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Fructose is Raising Blood Pressure in Men

blood pressure and fructose

We all know how crucial it is to make sure we eat healthy, and now men have one more thing added to their plate. It has been found that a diet saturated with foods that include large amounts of fructose sugar, such as soft drinks, will increase blood pressure in men.  Also, it was found that a medication used to treat gout, an acute, recurrent disease characterized by painful inflammation of the joints, could block this effect.   After two weeks, men that took part in the study who ate a high-fructose diet had their blood pressure rise by approximately 5 percent.

Others were given a treatment for gout along with the diet saw an increase of less than 1 percent.  Therefore, eating great amounts of fructose minus the medication also raised the risk of developing metabolic syndrome, which are a group of risk factors that are known to increase the developments of diabetes and heart disease.  This study is one of the first to show that the intake of high-fructose foods raises the blood pressure in people.

The medication for gout lowered the body’s uric acid, which is connected at elevated levels to diabetes, high blood pressure, and heart disease.  The lesson here is to reduce your sugar intake, that too much sugar and high fructose corn syrup may not be a good thing.  Certainly more in depth trials would be needed to validate the findings, particularly before treating anyone with any medications including the gout drug, allopurinol.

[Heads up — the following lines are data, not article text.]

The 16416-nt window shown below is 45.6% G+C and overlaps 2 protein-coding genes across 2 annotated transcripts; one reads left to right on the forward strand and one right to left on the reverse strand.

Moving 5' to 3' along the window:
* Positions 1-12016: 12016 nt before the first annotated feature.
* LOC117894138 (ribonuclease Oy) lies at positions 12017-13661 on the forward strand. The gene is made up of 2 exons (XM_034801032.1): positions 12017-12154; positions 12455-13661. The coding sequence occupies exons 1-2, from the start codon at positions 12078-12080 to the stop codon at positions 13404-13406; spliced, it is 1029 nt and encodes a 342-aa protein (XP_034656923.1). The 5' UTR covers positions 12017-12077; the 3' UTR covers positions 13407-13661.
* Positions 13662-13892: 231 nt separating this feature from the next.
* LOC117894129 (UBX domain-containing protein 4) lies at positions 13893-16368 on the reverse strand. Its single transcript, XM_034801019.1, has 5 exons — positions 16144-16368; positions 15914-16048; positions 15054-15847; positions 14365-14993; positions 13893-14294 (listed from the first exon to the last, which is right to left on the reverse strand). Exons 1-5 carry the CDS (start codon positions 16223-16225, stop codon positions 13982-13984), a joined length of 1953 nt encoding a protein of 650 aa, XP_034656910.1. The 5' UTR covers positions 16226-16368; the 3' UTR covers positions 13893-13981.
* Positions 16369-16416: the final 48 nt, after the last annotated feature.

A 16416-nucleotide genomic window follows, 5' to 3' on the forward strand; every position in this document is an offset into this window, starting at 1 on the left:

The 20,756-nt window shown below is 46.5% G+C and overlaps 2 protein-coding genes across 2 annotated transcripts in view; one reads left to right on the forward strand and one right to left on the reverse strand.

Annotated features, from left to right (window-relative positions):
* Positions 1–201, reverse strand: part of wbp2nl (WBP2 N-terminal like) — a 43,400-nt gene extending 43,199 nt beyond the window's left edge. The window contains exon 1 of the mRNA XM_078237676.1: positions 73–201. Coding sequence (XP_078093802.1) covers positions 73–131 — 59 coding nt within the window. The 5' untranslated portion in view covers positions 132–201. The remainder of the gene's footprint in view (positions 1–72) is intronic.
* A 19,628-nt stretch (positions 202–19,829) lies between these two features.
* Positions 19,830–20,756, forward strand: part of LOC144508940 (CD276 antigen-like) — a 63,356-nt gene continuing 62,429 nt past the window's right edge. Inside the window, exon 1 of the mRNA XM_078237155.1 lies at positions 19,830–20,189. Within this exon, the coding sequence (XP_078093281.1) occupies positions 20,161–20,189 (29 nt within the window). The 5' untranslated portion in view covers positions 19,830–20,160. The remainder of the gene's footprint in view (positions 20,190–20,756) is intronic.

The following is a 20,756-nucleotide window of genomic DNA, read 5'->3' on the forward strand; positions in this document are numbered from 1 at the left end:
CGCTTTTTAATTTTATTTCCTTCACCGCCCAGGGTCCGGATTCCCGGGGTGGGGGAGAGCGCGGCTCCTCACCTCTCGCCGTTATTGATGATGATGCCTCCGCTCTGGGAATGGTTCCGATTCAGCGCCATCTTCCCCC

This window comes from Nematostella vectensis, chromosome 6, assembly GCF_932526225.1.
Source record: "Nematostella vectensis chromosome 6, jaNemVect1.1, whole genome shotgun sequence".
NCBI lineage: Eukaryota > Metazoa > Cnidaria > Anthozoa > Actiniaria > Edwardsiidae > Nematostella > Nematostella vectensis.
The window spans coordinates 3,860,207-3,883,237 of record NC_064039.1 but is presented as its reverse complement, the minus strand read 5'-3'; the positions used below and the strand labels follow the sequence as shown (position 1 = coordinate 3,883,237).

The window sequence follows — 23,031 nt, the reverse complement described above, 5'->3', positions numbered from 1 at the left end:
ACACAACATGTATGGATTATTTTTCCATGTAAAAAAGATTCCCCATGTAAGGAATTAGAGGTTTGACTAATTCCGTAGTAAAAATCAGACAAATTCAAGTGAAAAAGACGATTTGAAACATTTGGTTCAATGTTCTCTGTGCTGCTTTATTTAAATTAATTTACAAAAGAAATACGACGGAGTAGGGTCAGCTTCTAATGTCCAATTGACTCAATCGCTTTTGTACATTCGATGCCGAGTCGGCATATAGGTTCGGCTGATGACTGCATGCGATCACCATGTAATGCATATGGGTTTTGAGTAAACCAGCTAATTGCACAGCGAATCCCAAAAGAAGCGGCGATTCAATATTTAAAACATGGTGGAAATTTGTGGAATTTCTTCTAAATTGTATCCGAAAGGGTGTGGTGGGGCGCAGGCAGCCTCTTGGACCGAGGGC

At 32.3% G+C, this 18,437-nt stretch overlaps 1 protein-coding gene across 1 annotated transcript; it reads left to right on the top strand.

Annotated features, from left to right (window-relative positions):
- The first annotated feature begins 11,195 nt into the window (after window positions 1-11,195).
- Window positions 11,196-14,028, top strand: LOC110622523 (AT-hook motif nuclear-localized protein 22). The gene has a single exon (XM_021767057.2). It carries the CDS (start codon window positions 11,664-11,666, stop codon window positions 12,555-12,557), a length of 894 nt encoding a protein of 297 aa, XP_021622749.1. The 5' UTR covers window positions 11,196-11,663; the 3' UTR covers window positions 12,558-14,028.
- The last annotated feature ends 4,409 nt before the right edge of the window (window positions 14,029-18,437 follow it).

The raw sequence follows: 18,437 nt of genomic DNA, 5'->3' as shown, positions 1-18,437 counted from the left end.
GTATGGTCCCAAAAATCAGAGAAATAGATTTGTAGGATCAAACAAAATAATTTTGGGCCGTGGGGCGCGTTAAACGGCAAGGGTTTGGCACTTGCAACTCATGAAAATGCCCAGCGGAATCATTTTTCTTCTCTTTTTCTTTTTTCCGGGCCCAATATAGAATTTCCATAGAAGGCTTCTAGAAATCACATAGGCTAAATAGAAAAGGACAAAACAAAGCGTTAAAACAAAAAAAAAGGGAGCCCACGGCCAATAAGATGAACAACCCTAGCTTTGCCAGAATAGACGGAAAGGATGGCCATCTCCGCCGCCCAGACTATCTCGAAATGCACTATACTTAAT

According to the background data that was found by the American Heart Association, fructose is only one of various sugars in food and makes up approximately half of all sugar molecules in high-fructose corn syrup and regular table sugar.   The Heart Association stated that high-fructose corn syrup is the only known common sugar that elevates the levels of uric acid.  The men who participated in the study who had elevated blood pressure saw their levels drop to normal within two months of the study ending when they returned to their normal diets.  Those that were eating the high-fructose diet that were also given allopurinol did not show any significant raise in their systolic or diastolic blood pressure, the study showed.

The incidence of metabolic syndrome as it is described in the United States, more than doubled to 44 percent in the group that was ingesting the high-fructose diet without the allopurinol.   This syndrome is defined as having at least three out of the five risk factors including high fasting-blood sugar, high blood pressure and increase weight gain around the waist.  Because the medication for gout stopped their blood pressure from rising, those that were in the group receiving the allopurinol did not experience a elevation in their metabolic syndrome.  Most of the sugar consumed in the United States tends to come from sweetened drinks and foods that are high in fructose corn syrup or table sugar.  The findings of this research suggest that it is possible that lowering uric acid levels could become a routine practice in the near future, much todays process for lowering cholesterol.  This could become a risk factor that is adjustable and that lowering the uric acid levels could be of considerable advantage. However,  need more studies to prove it.

This new study analyzed 74 adult men in Spain that were the average age of 51. The men were given generally 200 grams (7.5 ounces) daily of high- fructose corn syrup in addition to their normal diet. In the United States, most adults consume approximately 50 to 70 grams of fructose per day.   It is exciting data that suggests uric acid may have a role in hypertension.

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